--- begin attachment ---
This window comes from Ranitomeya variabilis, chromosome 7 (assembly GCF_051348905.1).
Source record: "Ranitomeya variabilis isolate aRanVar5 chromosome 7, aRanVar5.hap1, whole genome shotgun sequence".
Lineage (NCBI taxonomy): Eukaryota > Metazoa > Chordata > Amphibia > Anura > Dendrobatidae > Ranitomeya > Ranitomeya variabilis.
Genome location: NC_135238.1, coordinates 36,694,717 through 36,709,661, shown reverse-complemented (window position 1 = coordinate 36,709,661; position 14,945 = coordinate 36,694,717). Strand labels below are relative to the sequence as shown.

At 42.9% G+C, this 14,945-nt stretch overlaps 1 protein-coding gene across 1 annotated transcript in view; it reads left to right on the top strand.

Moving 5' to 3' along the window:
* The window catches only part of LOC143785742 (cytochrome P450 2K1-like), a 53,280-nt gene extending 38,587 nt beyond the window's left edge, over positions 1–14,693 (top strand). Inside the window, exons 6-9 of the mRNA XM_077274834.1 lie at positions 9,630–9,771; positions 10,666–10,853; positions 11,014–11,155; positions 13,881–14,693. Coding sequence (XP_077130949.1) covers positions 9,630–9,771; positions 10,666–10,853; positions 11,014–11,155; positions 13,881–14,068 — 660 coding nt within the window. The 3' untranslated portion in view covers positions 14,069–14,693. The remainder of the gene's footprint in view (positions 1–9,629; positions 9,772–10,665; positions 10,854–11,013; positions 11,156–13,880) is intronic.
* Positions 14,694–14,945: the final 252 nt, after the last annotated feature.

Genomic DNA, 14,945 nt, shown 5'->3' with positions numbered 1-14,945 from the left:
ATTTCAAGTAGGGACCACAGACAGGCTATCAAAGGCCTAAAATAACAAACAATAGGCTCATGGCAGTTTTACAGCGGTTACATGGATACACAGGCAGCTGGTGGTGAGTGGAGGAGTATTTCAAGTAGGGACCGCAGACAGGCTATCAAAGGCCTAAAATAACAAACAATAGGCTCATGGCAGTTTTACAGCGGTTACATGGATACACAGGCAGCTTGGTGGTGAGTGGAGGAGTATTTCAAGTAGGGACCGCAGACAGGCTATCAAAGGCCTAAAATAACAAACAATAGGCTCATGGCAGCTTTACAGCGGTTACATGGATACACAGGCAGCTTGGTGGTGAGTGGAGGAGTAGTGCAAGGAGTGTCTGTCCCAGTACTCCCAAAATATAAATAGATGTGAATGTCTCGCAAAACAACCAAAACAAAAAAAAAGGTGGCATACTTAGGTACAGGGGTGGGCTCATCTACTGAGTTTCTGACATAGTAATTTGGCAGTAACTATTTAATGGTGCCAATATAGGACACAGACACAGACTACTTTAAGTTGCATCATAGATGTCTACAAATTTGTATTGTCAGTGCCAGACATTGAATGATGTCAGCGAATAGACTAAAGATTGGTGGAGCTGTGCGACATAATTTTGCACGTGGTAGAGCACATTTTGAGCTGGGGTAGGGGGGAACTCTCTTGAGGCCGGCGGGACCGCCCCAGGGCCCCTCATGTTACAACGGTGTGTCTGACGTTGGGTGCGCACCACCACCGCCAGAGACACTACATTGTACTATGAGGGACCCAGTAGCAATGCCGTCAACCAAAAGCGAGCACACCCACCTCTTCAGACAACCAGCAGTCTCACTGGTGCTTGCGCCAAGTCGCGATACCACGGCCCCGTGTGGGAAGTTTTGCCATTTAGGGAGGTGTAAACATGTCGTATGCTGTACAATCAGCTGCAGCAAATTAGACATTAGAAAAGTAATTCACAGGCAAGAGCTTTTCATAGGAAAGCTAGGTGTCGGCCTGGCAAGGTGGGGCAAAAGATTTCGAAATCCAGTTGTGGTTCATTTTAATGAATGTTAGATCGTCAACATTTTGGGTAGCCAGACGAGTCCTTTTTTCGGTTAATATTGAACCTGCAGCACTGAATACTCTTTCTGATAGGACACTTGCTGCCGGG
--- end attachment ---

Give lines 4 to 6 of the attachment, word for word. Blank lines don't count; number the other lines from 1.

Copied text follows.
Genome location: NC_135238.1, coordinates 36,694,717 through 36,709,661, shown reverse-complemented (window position 1 = coordinate 36,709,661; position 14,945 = coordinate 36,694,717). Strand labels below are relative to the sequence as shown.

At 42.9% G+C, this 14,945-nt stretch overlaps 1 protein-coding gene across 1 annotated transcript in view; it reads left to right on the top strand.

Moving 5' to 3' along the window: